Reconceptualizing Parental Fear– Part 2: FEAR– Facing Everything And Responding

Go Slow and Steady…Cross the finish line…Finish the Race

Dr. Micheal Kane

In Part I of At the Crossroads:  Re-conceptualizing Parental Fear…, the focus of the writing included the following:

  • Conceptualizing fear and the privileges assigned to certain people in authority, power, and control to protect the members of the larger group ( family, community, society)
  • The impact on fear on ethnic minority parents as well as their inability to protect their children from being targeted by the police or other individuals within a society
  • Encouraging the ethnic minority individual to conceptualize the situations he/she may face in daily living as similar to “running a race.”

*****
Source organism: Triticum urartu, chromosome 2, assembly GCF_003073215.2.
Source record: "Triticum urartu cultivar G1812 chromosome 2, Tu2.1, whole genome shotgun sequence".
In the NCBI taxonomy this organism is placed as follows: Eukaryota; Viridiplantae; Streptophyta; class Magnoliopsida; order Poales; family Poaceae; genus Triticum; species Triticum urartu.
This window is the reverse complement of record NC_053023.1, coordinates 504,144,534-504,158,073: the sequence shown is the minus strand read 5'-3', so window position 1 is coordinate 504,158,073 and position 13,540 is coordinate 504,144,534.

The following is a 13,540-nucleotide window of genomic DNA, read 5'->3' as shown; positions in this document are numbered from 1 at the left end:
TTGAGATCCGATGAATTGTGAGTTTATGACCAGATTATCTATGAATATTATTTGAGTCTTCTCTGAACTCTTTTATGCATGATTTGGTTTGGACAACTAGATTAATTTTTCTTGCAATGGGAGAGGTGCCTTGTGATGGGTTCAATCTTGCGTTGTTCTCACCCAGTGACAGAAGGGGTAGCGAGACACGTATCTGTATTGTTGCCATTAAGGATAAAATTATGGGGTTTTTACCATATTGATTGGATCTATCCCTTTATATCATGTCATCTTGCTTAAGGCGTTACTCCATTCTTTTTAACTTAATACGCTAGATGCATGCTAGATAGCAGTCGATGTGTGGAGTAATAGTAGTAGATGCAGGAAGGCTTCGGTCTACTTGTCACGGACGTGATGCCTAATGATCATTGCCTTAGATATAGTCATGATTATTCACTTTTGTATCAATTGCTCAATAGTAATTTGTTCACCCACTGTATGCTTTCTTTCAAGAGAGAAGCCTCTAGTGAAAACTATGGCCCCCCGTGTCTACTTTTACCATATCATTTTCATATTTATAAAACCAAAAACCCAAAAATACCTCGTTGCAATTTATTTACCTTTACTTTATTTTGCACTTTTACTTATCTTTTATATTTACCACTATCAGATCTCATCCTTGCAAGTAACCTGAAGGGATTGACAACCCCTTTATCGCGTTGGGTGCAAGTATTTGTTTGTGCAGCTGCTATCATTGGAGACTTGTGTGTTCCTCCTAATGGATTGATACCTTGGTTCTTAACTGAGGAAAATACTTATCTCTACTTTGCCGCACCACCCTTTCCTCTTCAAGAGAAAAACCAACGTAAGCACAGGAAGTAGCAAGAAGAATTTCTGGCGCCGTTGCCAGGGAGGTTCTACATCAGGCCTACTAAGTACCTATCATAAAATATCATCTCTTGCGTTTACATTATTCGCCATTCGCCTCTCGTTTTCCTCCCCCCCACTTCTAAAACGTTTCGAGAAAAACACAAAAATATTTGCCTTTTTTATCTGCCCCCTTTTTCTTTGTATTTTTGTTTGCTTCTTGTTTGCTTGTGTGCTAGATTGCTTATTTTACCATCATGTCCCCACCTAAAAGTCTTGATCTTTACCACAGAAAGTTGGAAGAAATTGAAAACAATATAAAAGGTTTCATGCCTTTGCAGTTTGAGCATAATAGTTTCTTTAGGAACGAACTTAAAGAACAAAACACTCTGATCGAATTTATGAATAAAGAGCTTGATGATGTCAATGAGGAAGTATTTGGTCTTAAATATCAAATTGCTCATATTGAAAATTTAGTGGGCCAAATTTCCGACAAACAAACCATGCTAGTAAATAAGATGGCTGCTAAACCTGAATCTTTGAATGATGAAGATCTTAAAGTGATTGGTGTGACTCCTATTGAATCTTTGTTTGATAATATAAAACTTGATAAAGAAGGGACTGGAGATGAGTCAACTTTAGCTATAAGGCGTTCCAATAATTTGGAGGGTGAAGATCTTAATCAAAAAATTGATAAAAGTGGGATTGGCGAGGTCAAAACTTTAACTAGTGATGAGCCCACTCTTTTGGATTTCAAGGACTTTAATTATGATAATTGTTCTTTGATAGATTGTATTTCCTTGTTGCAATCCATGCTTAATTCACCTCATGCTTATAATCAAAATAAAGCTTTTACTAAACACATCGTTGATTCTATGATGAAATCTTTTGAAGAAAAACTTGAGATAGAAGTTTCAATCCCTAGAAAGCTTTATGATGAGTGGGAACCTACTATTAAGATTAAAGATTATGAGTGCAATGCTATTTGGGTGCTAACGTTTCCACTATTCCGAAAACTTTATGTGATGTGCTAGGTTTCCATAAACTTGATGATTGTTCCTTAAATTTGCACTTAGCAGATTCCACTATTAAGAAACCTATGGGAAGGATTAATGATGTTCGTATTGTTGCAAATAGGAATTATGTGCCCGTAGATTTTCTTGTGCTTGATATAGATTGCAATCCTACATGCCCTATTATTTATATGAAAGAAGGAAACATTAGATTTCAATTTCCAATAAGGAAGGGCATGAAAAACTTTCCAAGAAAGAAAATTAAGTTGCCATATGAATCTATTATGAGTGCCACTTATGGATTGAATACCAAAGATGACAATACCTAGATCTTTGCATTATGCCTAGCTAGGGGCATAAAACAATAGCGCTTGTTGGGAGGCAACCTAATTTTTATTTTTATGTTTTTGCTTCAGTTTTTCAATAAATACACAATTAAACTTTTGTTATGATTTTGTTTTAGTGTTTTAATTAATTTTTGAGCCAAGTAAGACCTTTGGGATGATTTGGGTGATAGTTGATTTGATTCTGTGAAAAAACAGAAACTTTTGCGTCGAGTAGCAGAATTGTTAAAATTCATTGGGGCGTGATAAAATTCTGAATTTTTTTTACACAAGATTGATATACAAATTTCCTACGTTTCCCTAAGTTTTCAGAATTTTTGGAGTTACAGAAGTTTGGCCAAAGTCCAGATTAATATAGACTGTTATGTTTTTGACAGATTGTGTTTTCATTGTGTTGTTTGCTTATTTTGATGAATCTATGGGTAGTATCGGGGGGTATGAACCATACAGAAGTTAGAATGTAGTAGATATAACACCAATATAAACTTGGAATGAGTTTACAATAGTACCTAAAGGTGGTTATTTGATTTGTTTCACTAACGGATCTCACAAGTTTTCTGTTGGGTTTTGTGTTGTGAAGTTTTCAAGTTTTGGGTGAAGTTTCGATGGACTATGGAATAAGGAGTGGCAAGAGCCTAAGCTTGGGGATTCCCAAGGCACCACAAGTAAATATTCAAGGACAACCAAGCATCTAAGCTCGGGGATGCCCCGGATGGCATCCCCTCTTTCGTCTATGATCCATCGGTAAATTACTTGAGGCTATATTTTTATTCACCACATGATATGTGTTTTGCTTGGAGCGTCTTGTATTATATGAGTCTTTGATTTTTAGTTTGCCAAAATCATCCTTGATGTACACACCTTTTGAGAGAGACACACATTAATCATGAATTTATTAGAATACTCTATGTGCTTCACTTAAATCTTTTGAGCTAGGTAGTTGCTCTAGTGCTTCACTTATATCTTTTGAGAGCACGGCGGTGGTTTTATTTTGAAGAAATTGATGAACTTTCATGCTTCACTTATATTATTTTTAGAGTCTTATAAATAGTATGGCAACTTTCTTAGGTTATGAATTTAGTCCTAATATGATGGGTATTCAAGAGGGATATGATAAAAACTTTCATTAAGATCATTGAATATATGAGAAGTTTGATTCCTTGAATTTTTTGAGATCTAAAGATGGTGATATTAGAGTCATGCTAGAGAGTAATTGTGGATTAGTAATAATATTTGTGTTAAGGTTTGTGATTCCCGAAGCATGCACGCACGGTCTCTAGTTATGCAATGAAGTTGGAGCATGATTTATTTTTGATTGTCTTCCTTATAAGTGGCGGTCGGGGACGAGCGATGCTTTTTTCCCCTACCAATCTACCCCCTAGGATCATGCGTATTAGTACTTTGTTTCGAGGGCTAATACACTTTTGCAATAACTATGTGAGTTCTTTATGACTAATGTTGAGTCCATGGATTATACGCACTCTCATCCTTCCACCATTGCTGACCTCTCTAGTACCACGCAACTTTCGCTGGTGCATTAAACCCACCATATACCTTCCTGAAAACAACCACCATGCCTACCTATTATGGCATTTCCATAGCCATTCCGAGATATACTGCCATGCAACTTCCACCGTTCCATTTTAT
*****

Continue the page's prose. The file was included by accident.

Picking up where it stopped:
• Utilizing the concept of “running the race” as a metaphor, encouraging the ethnic minority individual to develop and utilize empowerment strategies.

For this writing, we will focus on:

  • Assisting the ethnic minority individual to seek empowerment of self, rather than “giving up” power generally associated with the privileges of authority, power and control.
  • Identifying and clarifying the roles, relationships and duties of the participants associated in the race, i.e., “runners” (the police officer and the prosecutor), referees (the judge/court commissioners) and the fans/bleachers (the viewing public, society).
  • Identifying and discussing strategies for the ethnic minority individual to utilize when interacting with a police officer or others who consider themselves to be an authority figure.
  • Discussion of the Ten Commandants and Eight Golden Rules Outlying Safety Tips in interacting with others in society.

Part I concluded with the model of The Five Rs of RELIEF.  Using this model, the individual would ideally become engaged in the process of “transformation” (i.e., unification of thoughts and feelings) and be able to draw upon the following points of awareness: